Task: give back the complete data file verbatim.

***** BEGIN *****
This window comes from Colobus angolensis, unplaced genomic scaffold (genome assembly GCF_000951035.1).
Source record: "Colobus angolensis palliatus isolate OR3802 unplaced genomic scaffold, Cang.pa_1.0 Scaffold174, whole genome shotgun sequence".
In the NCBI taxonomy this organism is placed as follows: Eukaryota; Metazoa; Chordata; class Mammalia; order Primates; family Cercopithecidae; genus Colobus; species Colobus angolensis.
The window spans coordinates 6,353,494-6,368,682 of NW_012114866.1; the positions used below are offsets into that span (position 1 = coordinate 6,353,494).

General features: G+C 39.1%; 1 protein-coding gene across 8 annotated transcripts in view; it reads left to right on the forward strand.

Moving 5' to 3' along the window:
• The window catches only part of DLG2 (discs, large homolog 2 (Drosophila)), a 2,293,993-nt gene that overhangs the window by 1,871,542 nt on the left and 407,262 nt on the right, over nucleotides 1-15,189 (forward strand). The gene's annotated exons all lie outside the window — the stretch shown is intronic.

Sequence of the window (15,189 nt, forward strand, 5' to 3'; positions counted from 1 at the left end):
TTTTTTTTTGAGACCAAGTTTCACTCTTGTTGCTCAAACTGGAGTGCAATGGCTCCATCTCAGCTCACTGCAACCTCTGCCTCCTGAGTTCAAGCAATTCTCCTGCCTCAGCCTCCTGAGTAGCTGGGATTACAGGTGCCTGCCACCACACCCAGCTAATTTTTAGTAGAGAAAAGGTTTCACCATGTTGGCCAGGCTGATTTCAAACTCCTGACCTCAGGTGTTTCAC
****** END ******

This window comes from Colobus angolensis, unplaced genomic scaffold (genome assembly GCF_000951035.1).
Source record: "Colobus angolensis palliatus isolate OR3802 unplaced genomic scaffold, Cang.pa_1.0 Scaffold174, whole genome shotgun sequence".
In the NCBI taxonomy this organism is placed as follows: Eukaryota; Metazoa; Chordata; class Mammalia; order Primates; family Cercopithecidae; genus Colobus; species Colobus angolensis.
The window spans coordinates 6,353,494-6,368,682 of NW_012114866.1; the positions used below are offsets into that span (position 1 = coordinate 6,353,494).

General features: G+C 39.1%; 1 protein-coding gene across 8 annotated transcripts in view; it reads left to right on the forward strand.

Moving 5' to 3' along the window:
• The window catches only part of DLG2 (discs, large homolog 2 (Drosophila)), a 2,293,993-nt gene that overhangs the window by 1,871,542 nt on the left and 407,262 nt on the right, over nucleotides 1-15,189 (forward strand). The gene's annotated exons all lie outside the window — the stretch shown is intronic.

Sequence of the window (15,189 nt, forward strand, 5' to 3'; positions counted from 1 at the left end):
TTTTTTTTTGAGACCAAGTTTCACTCTTGTTGCTCAAACTGGAGTGCAATGGCTCCATCTCAGCTCACTGCAACCTCTGCCTCCTGAGTTCAAGCAATTCTCCTGCCTCAGCCTCCTGAGTAGCTGGGATTACAGGTGCCTGCCACCACACCCAGCTAATTTTTAGTAGAGAAAAGGTTTCACCATGTTGGCCAGGCTGATTTCAAACTCCTGACCTCAGGTGTTTCAC